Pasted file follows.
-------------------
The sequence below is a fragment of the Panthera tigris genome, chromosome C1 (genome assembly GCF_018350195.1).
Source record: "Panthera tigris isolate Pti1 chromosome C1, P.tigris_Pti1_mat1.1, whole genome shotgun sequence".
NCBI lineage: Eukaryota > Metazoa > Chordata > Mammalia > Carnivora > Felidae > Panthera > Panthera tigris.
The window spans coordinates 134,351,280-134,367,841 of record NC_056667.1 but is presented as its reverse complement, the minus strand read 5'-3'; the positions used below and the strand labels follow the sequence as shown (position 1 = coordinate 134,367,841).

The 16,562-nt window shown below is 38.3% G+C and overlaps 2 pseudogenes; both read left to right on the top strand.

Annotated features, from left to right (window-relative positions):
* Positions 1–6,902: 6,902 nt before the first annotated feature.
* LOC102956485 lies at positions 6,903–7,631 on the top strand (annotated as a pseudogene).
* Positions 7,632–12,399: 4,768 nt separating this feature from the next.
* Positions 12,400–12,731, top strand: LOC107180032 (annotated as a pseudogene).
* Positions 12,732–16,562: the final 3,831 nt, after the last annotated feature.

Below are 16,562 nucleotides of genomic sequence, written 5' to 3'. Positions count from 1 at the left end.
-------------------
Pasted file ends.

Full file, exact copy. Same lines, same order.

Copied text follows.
The sequence below is a fragment of the Panthera tigris genome, chromosome C1 (genome assembly GCF_018350195.1).
Source record: "Panthera tigris isolate Pti1 chromosome C1, P.tigris_Pti1_mat1.1, whole genome shotgun sequence".
NCBI lineage: Eukaryota > Metazoa > Chordata > Mammalia > Carnivora > Felidae > Panthera > Panthera tigris.
The window spans coordinates 134,351,280-134,367,841 of record NC_056667.1 but is presented as its reverse complement, the minus strand read 5'-3'; the positions used below and the strand labels follow the sequence as shown (position 1 = coordinate 134,367,841).

The 16,562-nt window shown below is 38.3% G+C and overlaps 2 pseudogenes; both read left to right on the top strand.

Annotated features, from left to right (window-relative positions):
* Positions 1–6,902: 6,902 nt before the first annotated feature.
* LOC102956485 lies at positions 6,903–7,631 on the top strand (annotated as a pseudogene).
* Positions 7,632–12,399: 4,768 nt separating this feature from the next.
* Positions 12,400–12,731, top strand: LOC107180032 (annotated as a pseudogene).
* Positions 12,732–16,562: the final 3,831 nt, after the last annotated feature.

Below are 16,562 nucleotides of genomic sequence, written 5' to 3'. Positions count from 1 at the left end.